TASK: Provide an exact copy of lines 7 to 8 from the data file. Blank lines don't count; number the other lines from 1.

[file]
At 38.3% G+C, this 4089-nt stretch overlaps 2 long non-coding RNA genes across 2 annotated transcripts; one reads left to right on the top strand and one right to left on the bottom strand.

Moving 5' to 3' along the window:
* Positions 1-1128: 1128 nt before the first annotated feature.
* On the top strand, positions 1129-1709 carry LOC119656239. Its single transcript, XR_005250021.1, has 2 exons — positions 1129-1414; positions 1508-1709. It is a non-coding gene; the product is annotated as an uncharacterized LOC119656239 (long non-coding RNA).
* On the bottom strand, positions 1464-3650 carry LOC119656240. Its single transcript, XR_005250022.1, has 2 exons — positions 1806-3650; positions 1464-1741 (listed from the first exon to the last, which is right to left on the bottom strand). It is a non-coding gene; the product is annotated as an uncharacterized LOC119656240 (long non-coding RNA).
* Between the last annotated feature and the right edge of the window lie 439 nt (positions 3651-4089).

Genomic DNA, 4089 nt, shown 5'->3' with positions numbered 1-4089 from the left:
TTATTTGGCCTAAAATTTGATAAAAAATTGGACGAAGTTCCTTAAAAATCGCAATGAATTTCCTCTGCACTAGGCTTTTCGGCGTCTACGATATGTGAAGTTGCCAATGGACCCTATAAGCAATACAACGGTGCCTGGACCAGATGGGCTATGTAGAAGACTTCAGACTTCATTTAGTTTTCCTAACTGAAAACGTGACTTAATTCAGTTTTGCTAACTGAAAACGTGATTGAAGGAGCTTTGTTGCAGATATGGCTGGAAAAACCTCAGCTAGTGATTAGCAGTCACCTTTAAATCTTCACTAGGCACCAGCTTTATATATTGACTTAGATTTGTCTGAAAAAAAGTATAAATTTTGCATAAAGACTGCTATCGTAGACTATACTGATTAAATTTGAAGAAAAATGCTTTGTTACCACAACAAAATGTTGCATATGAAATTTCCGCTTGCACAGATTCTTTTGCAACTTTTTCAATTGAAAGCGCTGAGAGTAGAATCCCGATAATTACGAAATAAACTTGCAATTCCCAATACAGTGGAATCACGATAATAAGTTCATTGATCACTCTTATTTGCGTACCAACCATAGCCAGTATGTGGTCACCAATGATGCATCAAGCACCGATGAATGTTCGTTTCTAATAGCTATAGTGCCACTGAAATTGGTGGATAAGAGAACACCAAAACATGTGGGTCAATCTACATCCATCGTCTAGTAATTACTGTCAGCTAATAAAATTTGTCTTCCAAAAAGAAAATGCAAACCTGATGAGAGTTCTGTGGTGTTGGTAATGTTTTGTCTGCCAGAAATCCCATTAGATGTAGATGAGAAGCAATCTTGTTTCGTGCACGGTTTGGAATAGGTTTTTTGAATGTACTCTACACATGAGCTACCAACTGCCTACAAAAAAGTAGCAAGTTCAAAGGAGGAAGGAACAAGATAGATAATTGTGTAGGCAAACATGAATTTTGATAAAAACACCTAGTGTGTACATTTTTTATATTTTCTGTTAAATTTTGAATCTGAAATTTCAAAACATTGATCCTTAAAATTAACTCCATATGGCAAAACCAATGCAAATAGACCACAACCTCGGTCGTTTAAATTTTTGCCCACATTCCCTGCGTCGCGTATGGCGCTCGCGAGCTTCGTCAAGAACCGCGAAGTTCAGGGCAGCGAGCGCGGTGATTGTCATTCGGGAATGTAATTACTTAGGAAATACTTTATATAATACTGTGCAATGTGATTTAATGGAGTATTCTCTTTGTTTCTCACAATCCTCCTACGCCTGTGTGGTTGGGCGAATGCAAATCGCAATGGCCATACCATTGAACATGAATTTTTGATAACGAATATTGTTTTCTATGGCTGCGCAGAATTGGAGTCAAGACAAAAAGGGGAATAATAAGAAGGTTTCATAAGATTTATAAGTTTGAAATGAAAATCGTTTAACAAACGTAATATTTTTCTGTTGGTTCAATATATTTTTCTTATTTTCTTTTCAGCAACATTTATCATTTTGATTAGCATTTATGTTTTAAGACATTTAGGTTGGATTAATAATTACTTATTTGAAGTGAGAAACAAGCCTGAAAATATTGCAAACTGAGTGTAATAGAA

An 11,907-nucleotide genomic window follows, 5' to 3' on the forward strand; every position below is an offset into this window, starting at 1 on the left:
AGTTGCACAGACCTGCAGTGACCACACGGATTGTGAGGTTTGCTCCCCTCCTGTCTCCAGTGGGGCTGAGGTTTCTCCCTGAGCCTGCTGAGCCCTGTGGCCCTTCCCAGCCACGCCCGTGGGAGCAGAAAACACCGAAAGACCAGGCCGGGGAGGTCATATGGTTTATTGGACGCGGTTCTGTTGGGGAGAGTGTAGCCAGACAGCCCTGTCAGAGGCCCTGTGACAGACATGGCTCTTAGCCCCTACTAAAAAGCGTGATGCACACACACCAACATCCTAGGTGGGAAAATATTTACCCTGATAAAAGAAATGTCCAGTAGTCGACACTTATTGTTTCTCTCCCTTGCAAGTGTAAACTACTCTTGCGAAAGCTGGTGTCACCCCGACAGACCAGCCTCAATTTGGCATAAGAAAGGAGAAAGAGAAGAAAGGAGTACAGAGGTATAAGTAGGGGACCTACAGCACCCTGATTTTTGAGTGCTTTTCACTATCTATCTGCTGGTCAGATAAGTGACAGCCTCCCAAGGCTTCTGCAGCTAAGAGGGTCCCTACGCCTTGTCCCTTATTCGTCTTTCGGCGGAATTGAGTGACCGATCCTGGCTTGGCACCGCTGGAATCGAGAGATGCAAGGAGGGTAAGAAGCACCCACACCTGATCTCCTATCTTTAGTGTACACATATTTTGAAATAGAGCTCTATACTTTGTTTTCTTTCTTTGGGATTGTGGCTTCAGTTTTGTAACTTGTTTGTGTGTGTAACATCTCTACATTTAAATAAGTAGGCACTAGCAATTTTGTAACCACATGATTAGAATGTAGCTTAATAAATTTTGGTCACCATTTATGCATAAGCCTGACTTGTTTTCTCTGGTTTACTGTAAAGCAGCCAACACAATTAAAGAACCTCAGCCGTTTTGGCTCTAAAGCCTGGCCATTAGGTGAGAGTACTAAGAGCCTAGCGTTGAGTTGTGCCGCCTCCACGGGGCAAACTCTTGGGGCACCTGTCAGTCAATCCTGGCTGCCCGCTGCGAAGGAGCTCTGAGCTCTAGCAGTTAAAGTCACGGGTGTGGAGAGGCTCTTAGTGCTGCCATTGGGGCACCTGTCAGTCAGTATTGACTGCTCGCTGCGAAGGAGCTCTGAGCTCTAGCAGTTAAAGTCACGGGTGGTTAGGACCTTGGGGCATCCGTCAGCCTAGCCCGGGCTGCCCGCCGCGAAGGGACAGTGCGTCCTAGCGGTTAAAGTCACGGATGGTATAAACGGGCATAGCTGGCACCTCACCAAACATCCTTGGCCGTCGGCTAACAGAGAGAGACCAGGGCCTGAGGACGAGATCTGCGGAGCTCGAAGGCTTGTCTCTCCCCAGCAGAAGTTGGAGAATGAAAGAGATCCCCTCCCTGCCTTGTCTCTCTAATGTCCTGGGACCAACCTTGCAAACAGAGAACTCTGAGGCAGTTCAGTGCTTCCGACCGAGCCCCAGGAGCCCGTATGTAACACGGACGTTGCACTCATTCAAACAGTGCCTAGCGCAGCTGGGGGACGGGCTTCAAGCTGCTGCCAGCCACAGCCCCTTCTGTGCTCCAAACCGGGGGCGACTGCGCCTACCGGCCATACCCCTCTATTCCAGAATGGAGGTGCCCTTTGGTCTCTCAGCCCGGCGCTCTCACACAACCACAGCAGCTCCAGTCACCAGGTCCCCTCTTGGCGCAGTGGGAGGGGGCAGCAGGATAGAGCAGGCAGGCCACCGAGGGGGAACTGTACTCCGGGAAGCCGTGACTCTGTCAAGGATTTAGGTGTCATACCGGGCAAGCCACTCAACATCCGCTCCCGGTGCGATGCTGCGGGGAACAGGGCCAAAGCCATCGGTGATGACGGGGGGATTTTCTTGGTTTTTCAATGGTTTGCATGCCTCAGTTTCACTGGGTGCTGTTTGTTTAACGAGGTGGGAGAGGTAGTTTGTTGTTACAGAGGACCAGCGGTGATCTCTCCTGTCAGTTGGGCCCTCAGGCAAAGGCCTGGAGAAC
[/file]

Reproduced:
Genomic DNA, 4089 nt, shown 5'->3' with positions numbered 1-4089 from the left:
TTATTTGGCCTAAAATTTGATAAAAAATTGGACGAAGTTCCTTAAAAATCGCAATGAATTTCCTCTGCACTAGGCTTTTCGGCGTCTACGATATGTGAAGTTGCCAATGGACCCTATAAGCAATACAACGGTGCCTGGACCAGATGGGCTATGTAGAAGACTTCAGACTTCATTTAGTTTTCCTAACTGAAAACGTGACTTAATTCAGTTTTGCTAACTGAAAACGTGATTGAAGGAGCTTTGTTGCAGATATGGCTGGAAAAACCTCAGCTAGTGATTAGCAGTCACCTTTAAATCTTCACTAGGCACCAGCTTTATATATTGACTTAGATTTGTCTGAAAAAAAGTATAAATTTTGCATAAAGACTGCTATCGTAGACTATACTGATTAAATTTGAAGAAAAATGCTTTGTTACCACAACAAAATGTTGCATATGAAATTTCCGCTTGCACAGATTCTTTTGCAACTTTTTCAATTGAAAGCGCTGAGAGTAGAATCCCGATAATTACGAAATAAACTTGCAATTCCCAATACAGTGGAATCACGATAATAAGTTCATTGATCACTCTTATTTGCGTACCAACCATAGCCAGTATGTGGTCACCAATGATGCATCAAGCACCGATGAATGTTCGTTTCTAATAGCTATAGTGCCACTGAAATTGGTGGATAAGAGAACACCAAAACATGTGGGTCAATCTACATCCATCGTCTAGTAATTACTGTCAGCTAATAAAATTTGTCTTCCAAAAAGAAAATGCAAACCTGATGAGAGTTCTGTGGTGTTGGTAATGTTTTGTCTGCCAGAAATCCCATTAGATGTAGATGAGAAGCAATCTTGTTTCGTGCACGGTTTGGAATAGGTTTTTTGAATGTACTCTACACATGAGCTACCAACTGCCTACAAAAAAGTAGCAAGTTCAAAGGAGGAAGGAACAAGATAGATAATTGTGTAGGCAAACATGAATTTTGATAAAAACACCTAGTGTGTACATTTTTTATATTTTCTGTTAAATTTTGAATCTGAAATTTCAAAACATTGATCCTTAAAATTAACTCCATATGGCAAAACCAATGCAAATAGACCACAACCTCGGTCGTTTAAATTTTTGCCCACATTCCCTGCGTCGCGTATGGCGCTCGCGAGCTTCGTCAAGAACCGCGAAGTTCAGGGCAGCGAGCGCGGTGATTGTCATTCGGGAATGTAATTACTTAGGAAATACTTTATATAATACTGTGCAATGTGATTTAATGGAGTATTCTCTTTGTTTCTCACAATCCTCCTACGCCTGTGTGGTTGGGCGAATGCAAATCGCAATGGCCATACCATTGAACATGAATTTTTGATAACGAATATTGTTTTCTATGGCTGCGCAGAATTGGAGTCAAGACAAAAAGGGGAATAATAAGAAGGTTTCATAAGATTTATAAGTTTGAAATGAAAATCGTTTAACAAACGTAATATTTTTCTGTTGGTTCAATATATTTTTCTTATTTTCTTTTCAGCAACATTTATCATTTTGATTAGCATTTATGTTTTAAGACATTTAGGTTGGATTAATAATTACTTATTTGAAGTGAGAAACAAGCCTGAAAATATTGCAAACTGAGTGTAATAGAA